While we’ve been trying to guess whose money is funding the Yes on 2 campaign, the International Business Times figured it out: they’re using the teachers own money against them. Add in funding from the American taxpayer and you have quite a kitty. As W.C. Fields counseled, “Never give a sucker an even break, or smarten up a chump.”
A recent story from International Business Times titled Wall Street Firms Make Money from Teachers’ Pensions – And Fund Charter Schools Fight. began:
When Massachusetts public school teachers pay into their pension fund each month, they may not realize where the money goes. Wall Street titans are using some of the profits from managing that money to finance an education ballot initiative that many teachers say will harm traditional public schools.
IBT traced $778,000.00 to committees favoring Question 2 from executives at eight financial firms that manage pension money for the Massachusetts Pension Reserves Investment Management Board (MassPRIM), which invests about $61 billion dollars, including the pension money for up to 150,000 active and retired teachers. There are tens of millions of dollars each year in management fees that flow to the investment firms.
Several of the PRIM connected money managers are among those who have contributed millions to Strategic Grant Partners, the Boston non-profit that provided Families for Excellent Schools with $2,150,000.00 in Massachusetts startup money. Some of those managers are no doubt among the dark money contributors to FES too - just ask them, they'll never tell you. This year Families for Excellent Schools has sent $13,125,000.00 in dark money to the Great Schools Massachusetts ballot committee as of the October 20 OCPF report.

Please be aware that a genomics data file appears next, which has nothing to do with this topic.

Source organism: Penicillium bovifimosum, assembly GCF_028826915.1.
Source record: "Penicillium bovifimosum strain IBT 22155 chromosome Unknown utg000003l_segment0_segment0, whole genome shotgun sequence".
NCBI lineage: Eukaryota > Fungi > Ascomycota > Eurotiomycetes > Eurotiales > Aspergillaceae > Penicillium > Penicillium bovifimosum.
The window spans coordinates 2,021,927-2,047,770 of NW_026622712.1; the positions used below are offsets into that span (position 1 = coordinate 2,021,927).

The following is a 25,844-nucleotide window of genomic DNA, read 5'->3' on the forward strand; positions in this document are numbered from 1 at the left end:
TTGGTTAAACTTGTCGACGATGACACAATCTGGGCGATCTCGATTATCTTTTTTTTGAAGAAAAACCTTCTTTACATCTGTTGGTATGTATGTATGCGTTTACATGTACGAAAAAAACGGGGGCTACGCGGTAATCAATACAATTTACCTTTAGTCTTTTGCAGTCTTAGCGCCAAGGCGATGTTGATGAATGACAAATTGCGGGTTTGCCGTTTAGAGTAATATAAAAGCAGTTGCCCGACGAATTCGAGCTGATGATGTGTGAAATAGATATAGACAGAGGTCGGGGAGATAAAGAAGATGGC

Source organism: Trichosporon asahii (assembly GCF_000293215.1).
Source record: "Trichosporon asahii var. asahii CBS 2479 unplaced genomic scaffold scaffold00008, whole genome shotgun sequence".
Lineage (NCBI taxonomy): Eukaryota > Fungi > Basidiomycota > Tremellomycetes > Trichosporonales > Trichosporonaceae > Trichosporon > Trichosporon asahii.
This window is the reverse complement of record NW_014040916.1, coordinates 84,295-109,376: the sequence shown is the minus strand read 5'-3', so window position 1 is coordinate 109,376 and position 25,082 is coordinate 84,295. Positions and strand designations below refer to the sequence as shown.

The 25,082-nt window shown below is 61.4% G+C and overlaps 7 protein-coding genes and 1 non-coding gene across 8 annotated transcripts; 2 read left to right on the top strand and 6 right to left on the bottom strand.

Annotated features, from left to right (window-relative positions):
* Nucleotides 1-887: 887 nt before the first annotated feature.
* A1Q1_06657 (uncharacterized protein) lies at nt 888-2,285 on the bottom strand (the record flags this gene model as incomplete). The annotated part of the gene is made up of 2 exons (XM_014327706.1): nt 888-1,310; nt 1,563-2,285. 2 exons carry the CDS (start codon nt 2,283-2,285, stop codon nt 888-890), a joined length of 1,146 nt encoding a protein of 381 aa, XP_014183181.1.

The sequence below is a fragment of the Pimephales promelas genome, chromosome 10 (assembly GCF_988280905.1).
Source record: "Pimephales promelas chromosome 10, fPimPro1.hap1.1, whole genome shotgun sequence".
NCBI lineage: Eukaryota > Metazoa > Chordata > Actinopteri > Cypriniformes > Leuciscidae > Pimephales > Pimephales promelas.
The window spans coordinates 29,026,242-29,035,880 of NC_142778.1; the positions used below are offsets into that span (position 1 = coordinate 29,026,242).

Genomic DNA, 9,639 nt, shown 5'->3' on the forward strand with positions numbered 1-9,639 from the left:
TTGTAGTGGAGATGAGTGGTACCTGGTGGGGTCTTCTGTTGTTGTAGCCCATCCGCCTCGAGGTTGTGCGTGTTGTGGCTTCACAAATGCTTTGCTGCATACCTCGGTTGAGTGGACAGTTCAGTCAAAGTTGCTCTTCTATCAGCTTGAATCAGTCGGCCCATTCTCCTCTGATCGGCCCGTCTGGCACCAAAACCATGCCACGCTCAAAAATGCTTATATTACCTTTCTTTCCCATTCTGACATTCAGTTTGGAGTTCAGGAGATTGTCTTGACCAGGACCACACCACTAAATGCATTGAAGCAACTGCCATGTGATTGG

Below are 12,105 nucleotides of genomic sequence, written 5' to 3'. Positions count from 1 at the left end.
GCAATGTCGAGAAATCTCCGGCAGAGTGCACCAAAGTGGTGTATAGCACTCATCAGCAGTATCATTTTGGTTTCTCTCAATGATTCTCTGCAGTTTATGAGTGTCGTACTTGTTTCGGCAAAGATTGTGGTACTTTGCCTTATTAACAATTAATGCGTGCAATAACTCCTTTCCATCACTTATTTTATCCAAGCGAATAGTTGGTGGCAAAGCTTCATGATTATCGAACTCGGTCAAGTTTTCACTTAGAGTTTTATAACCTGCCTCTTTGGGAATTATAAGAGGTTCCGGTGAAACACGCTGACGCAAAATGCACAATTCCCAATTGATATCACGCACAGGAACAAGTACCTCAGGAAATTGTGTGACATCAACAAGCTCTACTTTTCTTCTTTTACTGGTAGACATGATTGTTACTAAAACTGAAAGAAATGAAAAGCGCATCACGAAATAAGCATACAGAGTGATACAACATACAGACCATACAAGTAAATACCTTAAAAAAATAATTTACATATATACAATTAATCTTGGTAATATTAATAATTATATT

Teachers are funding both sides of the charters fight: in favor of Question 2 with pension management fees, and in opposition with union dues.
But why limit yourself to the narrow universe of teachers’ pensions when you can tap the hard working American taxpayer.
The $2,150,000.00 that went from Strategic Grant Partners, an Internal Revenue code 501(c)(3) charity to Families for Excellent Schools Inc. (also a 501(c)(3)) came from tax deductible contributions. IRC 501(c)(3) non-profits are barred from most political activities but may engage in educational efforts. Families for Excellent Schools Inc.’s educational engagements were well geared to moving charters through the legislature or into position for the ballot fight.
Even the best slip up, however. Here are some lines from Great Schools Massachusetts’ October 20 OCPF report.
Families for Excellent Schools Advocacy Inc. is a 501(c)(4) and may engage in some political activities. But Families for Excellent Schools Inc. is a 501(c)(3) and may not. So those last two checks for $350,000.00 and $50,000.00 are questionable. This is why John Fish’s 501(c)(3) charity had to get back the $250,000.00 it gave to a Hillary Clinton SuperPAC. Illegal.
A mere trifle for OPM Industries.
Louis D. Brandeis: "We must make our choice. We may have democracy, or we may have wealth concentrated in the hands of a few, but we can't have both."[Full disclosure: as an educator in the UMass system, I am a union member. I write about dark money, and not charter schools. I've never written about charter schools, nor taken a position on them. I have taken a position against plutocracy and in favor of democracy, and thus against dark money.]